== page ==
April 30, 2013

My Internist, Like Many Others, Is Switching to Concierge Medicine

My long-time internist has informed all his patients that he is changing his practice to "concierge" medicine. If I want to continue with him, I will have to pay a $1,500 annual fee.

If you haven't faced a similar choice already, there's a pretty good chance you will. About one in three private-practice physicians are considering transitioning to subscription-based care, like concierge medicine, according to a recent Accenture study.

This trend -- and the issues it raises -- are so important that I'm going to explore the pros and cons over the next several days. Since my internist's proposal is fairly typical, I'll describe what it involves today.

My internist, Richard Schubert, has been in private practice in Washington, D.C. since 1979. For the past 20 years, he has been affiliated with Foxhall Internists, a group of internal medicine physicians.

Their offices are a convenient five-minute drive from my house. Often cited as one of the best physicians locally and nationally, Dr. Schubert has been my primary physician for more than 20 years. I've often mentioned him in my blog.

I get an annual physical from him and see him fairly often during the year as health issues arise. He has frequently referred me to specialists I've liked. 

In his March 15 letter to me, Dr. Schubert noted that both patients and doctors are adapting to the new realities in medical care. He goes on to say:
At Foxhall Internists, we have been monitoring the situation closely and have come up with a solution that enhances our ability to provide you with the thorough, expert, proactive medical care that keeps you healthy and well.
The Solution: Concierge Medicine
On July 1, 2013, Dr. Schubert advised, he will be shifting his practice entirely to "Foxhall Internists Prime," a subscription-based arrangement available for an annual fee of $1,500.

Because this concierge practice will be available to a limited number of patients, Dr. Schubert says, "it will allow me the opportunity to give enhanced service to those enrolled."

He explained that he'll enroll patients on a first-come, first-served basis through July 1, 2013, or until the practice is filled. But he is offering current patients like me an exclusive enrollment period through May 15th, after which he will extend enrollment to other interested persons.

What Would I Get for $1,500?
The annual-fee program includes the following:
  • An expanded physical of up to 90 minutes "to review the various details of your health, suggest preventive and wellness measures, provide instant Web-based medical research, review nutritional  issues, and describe alternative health options."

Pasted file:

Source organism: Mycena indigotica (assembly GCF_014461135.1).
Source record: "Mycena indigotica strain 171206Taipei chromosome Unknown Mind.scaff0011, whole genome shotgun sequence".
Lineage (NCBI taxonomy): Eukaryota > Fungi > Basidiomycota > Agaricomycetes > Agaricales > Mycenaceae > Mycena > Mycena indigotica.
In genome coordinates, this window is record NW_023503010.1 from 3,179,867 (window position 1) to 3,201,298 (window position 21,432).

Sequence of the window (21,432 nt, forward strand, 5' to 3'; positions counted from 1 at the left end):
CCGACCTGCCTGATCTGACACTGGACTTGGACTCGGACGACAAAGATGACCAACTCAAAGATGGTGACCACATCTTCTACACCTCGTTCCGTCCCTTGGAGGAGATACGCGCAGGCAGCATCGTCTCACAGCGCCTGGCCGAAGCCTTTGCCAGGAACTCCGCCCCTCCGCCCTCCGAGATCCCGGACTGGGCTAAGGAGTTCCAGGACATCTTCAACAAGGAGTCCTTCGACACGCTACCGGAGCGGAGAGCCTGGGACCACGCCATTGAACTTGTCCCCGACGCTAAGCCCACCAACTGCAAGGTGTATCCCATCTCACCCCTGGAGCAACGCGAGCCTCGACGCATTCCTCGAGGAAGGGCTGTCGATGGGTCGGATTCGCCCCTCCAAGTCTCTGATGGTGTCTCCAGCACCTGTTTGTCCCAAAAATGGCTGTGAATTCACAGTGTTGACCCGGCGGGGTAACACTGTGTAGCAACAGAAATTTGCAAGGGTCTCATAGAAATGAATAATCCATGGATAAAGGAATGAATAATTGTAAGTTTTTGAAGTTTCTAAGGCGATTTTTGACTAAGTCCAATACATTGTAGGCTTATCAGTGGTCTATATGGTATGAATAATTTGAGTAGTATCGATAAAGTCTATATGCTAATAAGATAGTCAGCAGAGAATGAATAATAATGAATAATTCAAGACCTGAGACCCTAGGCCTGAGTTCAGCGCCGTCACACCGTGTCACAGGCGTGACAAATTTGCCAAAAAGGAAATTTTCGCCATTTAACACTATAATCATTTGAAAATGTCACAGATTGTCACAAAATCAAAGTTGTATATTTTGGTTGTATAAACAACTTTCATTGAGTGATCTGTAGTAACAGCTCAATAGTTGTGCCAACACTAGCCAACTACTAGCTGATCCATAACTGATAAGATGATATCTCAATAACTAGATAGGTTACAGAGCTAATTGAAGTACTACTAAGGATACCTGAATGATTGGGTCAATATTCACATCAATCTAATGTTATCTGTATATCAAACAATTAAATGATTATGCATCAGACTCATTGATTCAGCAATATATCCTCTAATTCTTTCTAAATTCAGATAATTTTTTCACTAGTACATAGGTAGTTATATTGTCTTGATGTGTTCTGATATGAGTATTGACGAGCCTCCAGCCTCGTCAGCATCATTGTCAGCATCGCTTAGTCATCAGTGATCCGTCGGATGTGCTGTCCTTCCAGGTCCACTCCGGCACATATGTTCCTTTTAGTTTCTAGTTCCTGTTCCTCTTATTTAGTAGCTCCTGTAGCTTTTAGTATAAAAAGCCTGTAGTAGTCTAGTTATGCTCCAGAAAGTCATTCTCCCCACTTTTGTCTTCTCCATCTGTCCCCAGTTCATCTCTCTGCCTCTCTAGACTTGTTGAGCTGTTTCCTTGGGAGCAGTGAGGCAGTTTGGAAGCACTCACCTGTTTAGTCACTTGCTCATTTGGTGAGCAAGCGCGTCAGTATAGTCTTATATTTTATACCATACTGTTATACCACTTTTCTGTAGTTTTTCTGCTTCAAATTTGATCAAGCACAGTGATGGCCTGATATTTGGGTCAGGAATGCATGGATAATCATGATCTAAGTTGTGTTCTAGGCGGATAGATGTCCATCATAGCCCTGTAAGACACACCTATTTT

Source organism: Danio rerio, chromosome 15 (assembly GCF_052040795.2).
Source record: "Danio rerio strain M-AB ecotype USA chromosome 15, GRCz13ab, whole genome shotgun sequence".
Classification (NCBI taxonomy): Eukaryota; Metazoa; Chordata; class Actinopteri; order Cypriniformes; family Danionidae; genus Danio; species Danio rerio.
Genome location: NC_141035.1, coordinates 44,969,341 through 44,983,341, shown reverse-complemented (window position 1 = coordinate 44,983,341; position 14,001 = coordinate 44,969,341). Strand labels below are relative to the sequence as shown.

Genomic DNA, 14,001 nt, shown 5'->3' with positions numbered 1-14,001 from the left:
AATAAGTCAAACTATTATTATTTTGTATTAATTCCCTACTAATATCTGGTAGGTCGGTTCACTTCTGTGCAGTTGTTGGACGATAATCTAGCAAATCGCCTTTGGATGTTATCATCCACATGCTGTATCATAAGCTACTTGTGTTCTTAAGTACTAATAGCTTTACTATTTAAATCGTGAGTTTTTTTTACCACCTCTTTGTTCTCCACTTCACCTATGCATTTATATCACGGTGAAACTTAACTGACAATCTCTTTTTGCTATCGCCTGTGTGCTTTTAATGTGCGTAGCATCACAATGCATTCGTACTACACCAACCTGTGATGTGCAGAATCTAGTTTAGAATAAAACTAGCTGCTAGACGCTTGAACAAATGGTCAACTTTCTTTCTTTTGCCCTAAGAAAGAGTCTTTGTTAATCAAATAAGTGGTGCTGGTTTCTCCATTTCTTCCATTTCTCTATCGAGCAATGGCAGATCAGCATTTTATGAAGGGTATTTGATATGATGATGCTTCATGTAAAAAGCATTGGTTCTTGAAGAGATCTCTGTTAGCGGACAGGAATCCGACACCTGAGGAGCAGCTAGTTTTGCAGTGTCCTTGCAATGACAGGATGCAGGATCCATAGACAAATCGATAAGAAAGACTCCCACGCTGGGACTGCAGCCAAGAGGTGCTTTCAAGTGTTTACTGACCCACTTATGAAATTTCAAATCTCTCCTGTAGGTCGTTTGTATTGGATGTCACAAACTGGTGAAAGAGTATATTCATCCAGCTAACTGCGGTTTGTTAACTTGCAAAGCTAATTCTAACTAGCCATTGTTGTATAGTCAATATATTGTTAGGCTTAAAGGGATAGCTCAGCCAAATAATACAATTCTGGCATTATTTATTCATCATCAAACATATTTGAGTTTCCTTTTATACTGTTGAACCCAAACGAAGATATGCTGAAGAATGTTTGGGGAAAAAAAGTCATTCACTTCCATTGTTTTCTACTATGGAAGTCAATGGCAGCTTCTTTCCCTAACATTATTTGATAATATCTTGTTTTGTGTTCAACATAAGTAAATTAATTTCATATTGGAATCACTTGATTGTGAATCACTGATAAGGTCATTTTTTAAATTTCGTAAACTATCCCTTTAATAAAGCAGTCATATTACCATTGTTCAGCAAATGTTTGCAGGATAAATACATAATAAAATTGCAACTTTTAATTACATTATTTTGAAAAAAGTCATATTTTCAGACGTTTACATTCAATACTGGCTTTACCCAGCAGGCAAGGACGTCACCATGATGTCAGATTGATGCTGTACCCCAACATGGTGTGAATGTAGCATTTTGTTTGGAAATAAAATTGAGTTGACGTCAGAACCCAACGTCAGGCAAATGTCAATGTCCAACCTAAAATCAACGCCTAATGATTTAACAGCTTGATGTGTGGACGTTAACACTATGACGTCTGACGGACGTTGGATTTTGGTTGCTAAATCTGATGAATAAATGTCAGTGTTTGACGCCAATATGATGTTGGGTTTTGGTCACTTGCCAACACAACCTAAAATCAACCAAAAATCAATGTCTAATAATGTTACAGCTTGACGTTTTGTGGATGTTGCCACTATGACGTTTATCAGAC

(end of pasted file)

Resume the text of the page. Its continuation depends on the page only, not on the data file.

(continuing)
• Appointments within 24 hours of your request and no waiting time. The appointments would not necessarily be with Dr. Schubert. If he wasn't available, you'd see someone else in the Foxhall Internist group, and not all the doctors there participate in the concierge practice. 
  • Cutting-edge research in any area of health concern, conducted by Dr. Schubert and "accessing the latest medical research and database." An example is given: "Using a specific genetically based drug interaction model, your doctor will be able to predict how various medications interact with each other and what, if any, medication adjustments are necessary."
  • Enhanced communication. "You will continue to have 24/7 access to the on-call doctor at Foxhall Internists. In addition, every effort will be made to contact your personal doctor [i.e. Dr. Schubert] 24/7 for assistance with serious medical problems.
  • A secure internet site for e-mail communication with Dr. Schubert. "This site may be used contact us, ask questions, make requests, etc. Of course, for emergencies and after hours, a phone call is needed to ensure that messages are received."
  • An electronic summary of your health records on both a thumb drive for you to carry and on a secure Internet site for reference or for access in any emergency
What Is Not Covered
The $1,500 fee does not cover regular office visits. Only the annual physical is covered. Home visits are not offered.

The $1,500 fee will not be reimbursed by patients' health insurance. In fact, Foxhall Internists does not accept insurance plans at all.

The concierge program does not cover Medicare's new one-time introductory "Welcome to Medicare Physical" or the new "Annual Wellness Visit." But the $1,500 fee will be reduced to reflect the payment the doctor receives from Medicare. For instance, if Medicare pays the doctor $183 for your Annual Wellness Visit, the fee will be reduced to $1317.

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That's the offer. Tomorrow, I'll review the media's coverage of the pros and cons of concierge medicine. Then I'll report on my preliminary attempt to answer the question: "Should I Sign Up?"  

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